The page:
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24 August 2010

Double-dip recession warnings grow

Will the coalition now stop dismissing its economic critics as “Labour scaremongers”?

By George Eaton

The coalition* has so far dismissed those who warn of the danger of a double-dip recession as “Labour scaremongers”. But with an increasing number of figures arguing, as our economics columnist, David Blanchflower, has done for months, that the risk is real, one wonders whether this line of attack is sustainable.

In an interview in today’s Times (£), Dr Martin Weale, the newest member of the Bank of England’s Monetary Policy Committee, warns of the “real risk” of a second downturn, adding: “People would be foolish to say that it can’t happen or that it is definitely not going to happen.” He concludes that the Bank’s growth forecast of 2.8 per cent for 2011 is over-optimistic.

Weale’s warning follows an important intervention by Policy Exchange’s Andrew Lilico, not known as a left-wing radical, who says he has “always expected” the UK to suffer a double dip. He points out that double-dip recessions are far more common than many assume:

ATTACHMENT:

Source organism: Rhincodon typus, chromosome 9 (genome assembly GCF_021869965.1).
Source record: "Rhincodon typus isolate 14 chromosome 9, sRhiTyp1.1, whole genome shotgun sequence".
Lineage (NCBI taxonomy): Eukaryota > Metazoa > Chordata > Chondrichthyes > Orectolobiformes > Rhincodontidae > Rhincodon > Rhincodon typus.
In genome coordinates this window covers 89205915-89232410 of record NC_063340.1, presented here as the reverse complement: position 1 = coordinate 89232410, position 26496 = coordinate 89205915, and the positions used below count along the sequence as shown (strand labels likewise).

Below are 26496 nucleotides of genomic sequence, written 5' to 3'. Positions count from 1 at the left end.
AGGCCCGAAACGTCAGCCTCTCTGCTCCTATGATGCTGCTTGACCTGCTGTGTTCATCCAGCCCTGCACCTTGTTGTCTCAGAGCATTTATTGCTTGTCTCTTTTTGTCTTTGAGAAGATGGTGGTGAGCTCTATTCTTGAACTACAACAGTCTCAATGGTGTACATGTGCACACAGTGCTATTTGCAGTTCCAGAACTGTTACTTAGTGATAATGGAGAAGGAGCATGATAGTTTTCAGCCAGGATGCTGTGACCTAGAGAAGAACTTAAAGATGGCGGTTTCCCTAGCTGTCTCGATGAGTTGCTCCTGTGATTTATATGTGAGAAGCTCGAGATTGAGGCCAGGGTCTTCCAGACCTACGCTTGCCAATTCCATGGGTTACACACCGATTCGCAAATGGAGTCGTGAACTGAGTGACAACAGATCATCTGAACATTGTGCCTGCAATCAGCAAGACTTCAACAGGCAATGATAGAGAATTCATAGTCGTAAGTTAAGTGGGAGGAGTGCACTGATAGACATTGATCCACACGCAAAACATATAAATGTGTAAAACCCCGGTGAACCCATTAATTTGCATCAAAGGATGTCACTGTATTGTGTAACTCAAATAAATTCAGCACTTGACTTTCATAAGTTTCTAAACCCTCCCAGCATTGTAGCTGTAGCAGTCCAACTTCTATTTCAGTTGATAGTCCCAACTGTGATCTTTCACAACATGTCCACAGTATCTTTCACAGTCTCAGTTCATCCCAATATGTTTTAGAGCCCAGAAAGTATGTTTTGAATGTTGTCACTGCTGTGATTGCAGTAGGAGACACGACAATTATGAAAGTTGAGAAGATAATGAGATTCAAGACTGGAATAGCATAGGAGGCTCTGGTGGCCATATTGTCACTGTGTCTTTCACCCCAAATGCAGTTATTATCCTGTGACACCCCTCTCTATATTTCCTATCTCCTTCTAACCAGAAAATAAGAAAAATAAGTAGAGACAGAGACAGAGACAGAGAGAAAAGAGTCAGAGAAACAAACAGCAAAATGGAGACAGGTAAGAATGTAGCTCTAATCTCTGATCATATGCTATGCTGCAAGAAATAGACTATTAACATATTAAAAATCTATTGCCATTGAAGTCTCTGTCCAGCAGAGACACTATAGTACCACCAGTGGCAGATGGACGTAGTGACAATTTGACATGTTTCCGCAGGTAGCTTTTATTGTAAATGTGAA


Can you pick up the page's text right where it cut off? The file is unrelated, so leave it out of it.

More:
[T]here were double-dip recessions in 1992 (output contracted in 1992Q2 after two quarters of growth), 1976 (output contracted in 1976Q2 after two quarters of growth), 1974 (output contracted in 1974Q4 after two quarters of growth), 1962 (output contracted in 1962Q4 after three quarters of growth), 1958 (output contracted in 1958Q2 after two quarters of growth) and 1957 (output contracted in 1957Q2 after two quarters of growth).

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Indeed, the only recession that did not involve a double dip was that of the early 1980s. Yet, despite this warning from history, George Osborne is said to believe that talk of a double dip is part of an “operation run by the left and its chums and driven by the likes of Ed Balls”. Can we now expect Osborne to dismiss the likes of Weale and Lilico as Labour stooges?

Rather than traducing his critics, Osborne would be well advised to draw up a plan B — and fast. Having argued that the government should cut its way out of the recession (advice thankfully rejected), he may soon learn that you can’t cut your way out of a double dip.

* With the honourable exceptions of Ken Clarke and Vince Cable.

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